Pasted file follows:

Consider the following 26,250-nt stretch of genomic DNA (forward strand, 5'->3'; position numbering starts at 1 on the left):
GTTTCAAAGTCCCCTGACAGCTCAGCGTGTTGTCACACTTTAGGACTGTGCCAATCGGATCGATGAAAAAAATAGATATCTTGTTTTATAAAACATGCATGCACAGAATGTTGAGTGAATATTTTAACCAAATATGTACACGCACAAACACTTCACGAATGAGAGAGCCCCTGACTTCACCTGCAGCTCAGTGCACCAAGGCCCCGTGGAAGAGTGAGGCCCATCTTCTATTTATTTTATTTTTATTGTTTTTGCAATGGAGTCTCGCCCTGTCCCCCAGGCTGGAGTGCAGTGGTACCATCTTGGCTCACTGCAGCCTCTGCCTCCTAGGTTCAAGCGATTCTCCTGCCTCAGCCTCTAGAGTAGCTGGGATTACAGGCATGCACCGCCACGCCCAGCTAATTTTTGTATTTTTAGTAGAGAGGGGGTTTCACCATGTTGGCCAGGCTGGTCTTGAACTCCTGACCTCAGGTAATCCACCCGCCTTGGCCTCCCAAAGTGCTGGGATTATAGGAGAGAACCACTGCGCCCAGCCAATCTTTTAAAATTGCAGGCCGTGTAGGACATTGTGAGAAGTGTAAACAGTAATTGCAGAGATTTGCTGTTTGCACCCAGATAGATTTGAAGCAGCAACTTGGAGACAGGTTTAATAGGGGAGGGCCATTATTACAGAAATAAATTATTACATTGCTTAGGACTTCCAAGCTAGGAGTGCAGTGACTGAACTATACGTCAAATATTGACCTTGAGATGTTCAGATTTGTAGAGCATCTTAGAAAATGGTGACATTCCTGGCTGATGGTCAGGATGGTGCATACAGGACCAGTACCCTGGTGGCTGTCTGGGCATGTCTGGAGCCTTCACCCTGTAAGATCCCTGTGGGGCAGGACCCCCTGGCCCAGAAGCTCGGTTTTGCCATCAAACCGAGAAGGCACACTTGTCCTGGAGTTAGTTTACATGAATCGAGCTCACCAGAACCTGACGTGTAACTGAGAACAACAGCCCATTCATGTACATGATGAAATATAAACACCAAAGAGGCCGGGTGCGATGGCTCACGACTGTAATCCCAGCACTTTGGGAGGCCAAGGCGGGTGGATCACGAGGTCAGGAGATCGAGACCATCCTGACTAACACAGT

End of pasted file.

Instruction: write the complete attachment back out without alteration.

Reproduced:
Consider the following 26,250-nt stretch of genomic DNA (forward strand, 5'->3'; position numbering starts at 1 on the left):
GTTTCAAAGTCCCCTGACAGCTCAGCGTGTTGTCACACTTTAGGACTGTGCCAATCGGATCGATGAAAAAAATAGATATCTTGTTTTATAAAACATGCATGCACAGAATGTTGAGTGAATATTTTAACCAAATATGTACACGCACAAACACTTCACGAATGAGAGAGCCCCTGACTTCACCTGCAGCTCAGTGCACCAAGGCCCCGTGGAAGAGTGAGGCCCATCTTCTATTTATTTTATTTTTATTGTTTTTGCAATGGAGTCTCGCCCTGTCCCCCAGGCTGGAGTGCAGTGGTACCATCTTGGCTCACTGCAGCCTCTGCCTCCTAGGTTCAAGCGATTCTCCTGCCTCAGCCTCTAGAGTAGCTGGGATTACAGGCATGCACCGCCACGCCCAGCTAATTTTTGTATTTTTAGTAGAGAGGGGGTTTCACCATGTTGGCCAGGCTGGTCTTGAACTCCTGACCTCAGGTAATCCACCCGCCTTGGCCTCCCAAAGTGCTGGGATTATAGGAGAGAACCACTGCGCCCAGCCAATCTTTTAAAATTGCAGGCCGTGTAGGACATTGTGAGAAGTGTAAACAGTAATTGCAGAGATTTGCTGTTTGCACCCAGATAGATTTGAAGCAGCAACTTGGAGACAGGTTTAATAGGGGAGGGCCATTATTACAGAAATAAATTATTACATTGCTTAGGACTTCCAAGCTAGGAGTGCAGTGACTGAACTATACGTCAAATATTGACCTTGAGATGTTCAGATTTGTAGAGCATCTTAGAAAATGGTGACATTCCTGGCTGATGGTCAGGATGGTGCATACAGGACCAGTACCCTGGTGGCTGTCTGGGCATGTCTGGAGCCTTCACCCTGTAAGATCCCTGTGGGGCAGGACCCCCTGGCCCAGAAGCTCGGTTTTGCCATCAAACCGAGAAGGCACACTTGTCCTGGAGTTAGTTTACATGAATCGAGCTCACCAGAACCTGACGTGTAACTGAGAACAACAGCCCATTCATGTACATGATGAAATATAAACACCAAAGAGGCCGGGTGCGATGGCTCACGACTGTAATCCCAGCACTTTGGGAGGCCAAGGCGGGTGGATCACGAGGTCAGGAGATCGAGACCATCCTGACTAACACAGT